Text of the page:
This four-step process is what we instruct our members on when trying to determine if we have the correct climbing angle. Obviously, taking the time to follow the four-step process while a victim is hanging out the window ready to jump is not a wise decision. If we are trying to ladder a building in a non-emergency situation, then taking the time to ensure a good climbing angle will be wise.
(2) Some ladders have an “L” diagram indicating the correct angle.
Another type of label that we sometimes find on the side of the ground ladder is seen in photo 2. Some ground ladders will have a black “L” diagram on the side indicating when you will have the proper climbing angle. When you put the ladder against the support wall vertically, the “L” is crooked, pointing downward toward the ground. When you pull the ladder out from the support wall, the “L” will straighten out just as you would write it on a piece of paper. When you have the bottom part of the “L” parallel with the ground, you will have the correct climbing angle. This type of label is a quick reference guide and can be useful when trying to place a ground ladder. At night time, however, how well can you see this “L”?
When firefighters ladder a building in an emergency, we cannot take the time to measure the climbing angle. Our ground ladders are very strong and, as we pointed out in the September 2009 article, they are tested to ensure maximum working conditions. If we place a ground ladder against a building and it set at an angle that is less than 75 degrees, will this hinder our climbing operations? No, it will not.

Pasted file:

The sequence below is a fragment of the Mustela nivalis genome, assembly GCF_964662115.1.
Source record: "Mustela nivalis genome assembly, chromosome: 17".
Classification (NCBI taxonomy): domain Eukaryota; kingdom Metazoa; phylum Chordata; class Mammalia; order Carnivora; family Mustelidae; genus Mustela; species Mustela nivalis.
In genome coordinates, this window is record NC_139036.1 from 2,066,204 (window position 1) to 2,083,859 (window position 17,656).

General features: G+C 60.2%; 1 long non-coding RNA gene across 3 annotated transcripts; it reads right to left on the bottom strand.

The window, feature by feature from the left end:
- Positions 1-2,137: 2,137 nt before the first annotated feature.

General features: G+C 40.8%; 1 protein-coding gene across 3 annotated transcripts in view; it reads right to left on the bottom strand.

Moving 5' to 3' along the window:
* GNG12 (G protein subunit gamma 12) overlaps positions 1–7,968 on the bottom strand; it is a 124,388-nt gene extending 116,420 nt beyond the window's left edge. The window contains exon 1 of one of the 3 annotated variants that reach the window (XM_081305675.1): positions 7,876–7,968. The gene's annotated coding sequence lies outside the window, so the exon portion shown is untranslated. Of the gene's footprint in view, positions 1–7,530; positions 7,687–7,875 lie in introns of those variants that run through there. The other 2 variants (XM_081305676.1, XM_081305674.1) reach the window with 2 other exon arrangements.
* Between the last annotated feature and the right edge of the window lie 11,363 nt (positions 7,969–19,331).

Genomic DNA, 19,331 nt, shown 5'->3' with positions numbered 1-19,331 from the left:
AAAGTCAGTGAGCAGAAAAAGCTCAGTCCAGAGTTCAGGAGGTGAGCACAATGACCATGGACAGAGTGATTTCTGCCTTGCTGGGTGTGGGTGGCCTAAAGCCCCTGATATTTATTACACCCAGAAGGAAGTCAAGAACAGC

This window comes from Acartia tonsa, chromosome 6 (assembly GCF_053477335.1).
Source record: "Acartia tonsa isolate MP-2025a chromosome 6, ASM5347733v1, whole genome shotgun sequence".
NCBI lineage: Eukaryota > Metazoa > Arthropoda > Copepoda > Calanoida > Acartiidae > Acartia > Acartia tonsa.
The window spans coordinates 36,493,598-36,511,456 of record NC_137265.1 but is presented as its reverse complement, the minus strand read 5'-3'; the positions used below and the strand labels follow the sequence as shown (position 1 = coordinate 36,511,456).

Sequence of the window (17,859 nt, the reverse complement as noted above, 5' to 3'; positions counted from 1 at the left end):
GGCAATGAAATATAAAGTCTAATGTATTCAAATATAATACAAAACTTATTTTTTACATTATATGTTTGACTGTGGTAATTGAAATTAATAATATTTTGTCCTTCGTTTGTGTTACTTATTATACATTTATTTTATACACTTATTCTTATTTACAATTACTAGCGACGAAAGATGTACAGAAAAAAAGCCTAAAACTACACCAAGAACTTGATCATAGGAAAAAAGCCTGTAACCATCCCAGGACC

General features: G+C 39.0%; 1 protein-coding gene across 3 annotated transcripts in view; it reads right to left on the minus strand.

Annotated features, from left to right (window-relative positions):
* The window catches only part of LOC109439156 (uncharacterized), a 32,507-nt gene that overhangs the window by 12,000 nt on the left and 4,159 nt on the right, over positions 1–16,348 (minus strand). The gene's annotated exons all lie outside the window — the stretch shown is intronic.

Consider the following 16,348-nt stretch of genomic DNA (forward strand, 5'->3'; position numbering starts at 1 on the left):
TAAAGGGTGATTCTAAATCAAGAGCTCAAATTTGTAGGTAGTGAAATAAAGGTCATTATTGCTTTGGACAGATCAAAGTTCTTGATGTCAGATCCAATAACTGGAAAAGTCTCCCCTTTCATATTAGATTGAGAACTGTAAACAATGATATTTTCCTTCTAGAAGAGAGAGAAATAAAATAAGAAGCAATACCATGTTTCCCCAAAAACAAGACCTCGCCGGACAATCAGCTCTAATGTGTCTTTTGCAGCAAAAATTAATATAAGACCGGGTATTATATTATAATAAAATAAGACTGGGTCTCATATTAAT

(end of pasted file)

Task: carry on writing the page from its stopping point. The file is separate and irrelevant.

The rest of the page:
If we have our ground ladders set at an angle that is more than 75 degrees, then we are creating trouble. A ladder that is set at 80 degrees is very intrusive when trying to climb for entry or when rescuing a person from the building. A ladder that is set at a 50-degree angle or less can be dangerous. The butt spurs of the ladder can kick out (depending upon the surface material of the ground) when we step onto it, especially if it set on a concrete surface. In such cases, the ladder is almost horizontal to the ground.
If we look at photo 3, you will see a ground ladder placed against a building. This was at a training exercise where individuals were practicing vent-enter-search techniques. The ground ladder was raised and set without checking for a proper climbing angle. The idea was to move quickly because we need to search and remove a victim from that room on the third floor. Notice that the ladder tip is not exactly at the bottom of the window sill; it is about six inches to short, and the base of the ladder is not at the edge of the concrete walkway.